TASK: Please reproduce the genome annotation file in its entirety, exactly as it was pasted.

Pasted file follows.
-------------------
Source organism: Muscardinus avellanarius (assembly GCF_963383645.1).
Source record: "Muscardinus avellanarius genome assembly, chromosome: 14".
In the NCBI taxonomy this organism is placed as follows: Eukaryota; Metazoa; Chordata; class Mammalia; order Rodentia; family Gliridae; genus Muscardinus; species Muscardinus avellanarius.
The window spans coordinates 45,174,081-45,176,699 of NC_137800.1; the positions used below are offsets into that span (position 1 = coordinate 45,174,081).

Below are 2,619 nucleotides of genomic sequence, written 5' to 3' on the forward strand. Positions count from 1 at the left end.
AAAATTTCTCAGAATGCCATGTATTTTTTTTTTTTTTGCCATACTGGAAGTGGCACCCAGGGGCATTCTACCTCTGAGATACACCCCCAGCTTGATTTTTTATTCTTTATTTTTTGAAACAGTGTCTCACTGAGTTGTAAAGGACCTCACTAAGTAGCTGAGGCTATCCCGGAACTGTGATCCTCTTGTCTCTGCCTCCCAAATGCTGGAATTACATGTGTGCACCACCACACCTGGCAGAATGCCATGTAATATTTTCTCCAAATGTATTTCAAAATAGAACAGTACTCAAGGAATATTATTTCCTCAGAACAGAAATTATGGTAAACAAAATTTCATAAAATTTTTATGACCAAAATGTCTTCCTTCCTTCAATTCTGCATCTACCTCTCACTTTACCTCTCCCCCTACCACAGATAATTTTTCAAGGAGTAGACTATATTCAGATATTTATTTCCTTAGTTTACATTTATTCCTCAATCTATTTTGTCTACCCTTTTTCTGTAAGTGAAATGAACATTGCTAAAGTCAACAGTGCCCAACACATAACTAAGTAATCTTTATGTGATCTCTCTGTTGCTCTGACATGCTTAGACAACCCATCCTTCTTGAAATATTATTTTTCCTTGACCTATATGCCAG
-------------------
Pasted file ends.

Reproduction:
Source organism: Muscardinus avellanarius (assembly GCF_963383645.1).
Source record: "Muscardinus avellanarius genome assembly, chromosome: 14".
In the NCBI taxonomy this organism is placed as follows: Eukaryota; Metazoa; Chordata; class Mammalia; order Rodentia; family Gliridae; genus Muscardinus; species Muscardinus avellanarius.
The window spans coordinates 45,174,081-45,176,699 of NC_137800.1; the positions used below are offsets into that span (position 1 = coordinate 45,174,081).

Below are 2,619 nucleotides of genomic sequence, written 5' to 3' on the forward strand. Positions count from 1 at the left end.
AAAATTTCTCAGAATGCCATGTATTTTTTTTTTTTTTGCCATACTGGAAGTGGCACCCAGGGGCATTCTACCTCTGAGATACACCCCCAGCTTGATTTTTTATTCTTTATTTTTTGAAACAGTGTCTCACTGAGTTGTAAAGGACCTCACTAAGTAGCTGAGGCTATCCCGGAACTGTGATCCTCTTGTCTCTGCCTCCCAAATGCTGGAATTACATGTGTGCACCACCACACCTGGCAGAATGCCATGTAATATTTTCTCCAAATGTATTTCAAAATAGAACAGTACTCAAGGAATATTATTTCCTCAGAACAGAAATTATGGTAAACAAAATTTCATAAAATTTTTATGACCAAAATGTCTTCCTTCCTTCAATTCTGCATCTACCTCTCACTTTACCTCTCCCCCTACCACAGATAATTTTTCAAGGAGTAGACTATATTCAGATATTTATTTCCTTAGTTTACATTTATTCCTCAATCTATTTTGTCTACCCTTTTTCTGTAAGTGAAATGAACATTGCTAAAGTCAACAGTGCCCAACACATAACTAAGTAATCTTTATGTGATCTCTCTGTTGCTCTGACATGCTTAGACAACCCATCCTTCTTGAAATATTATTTTTCCTTGACCTATATGCCAG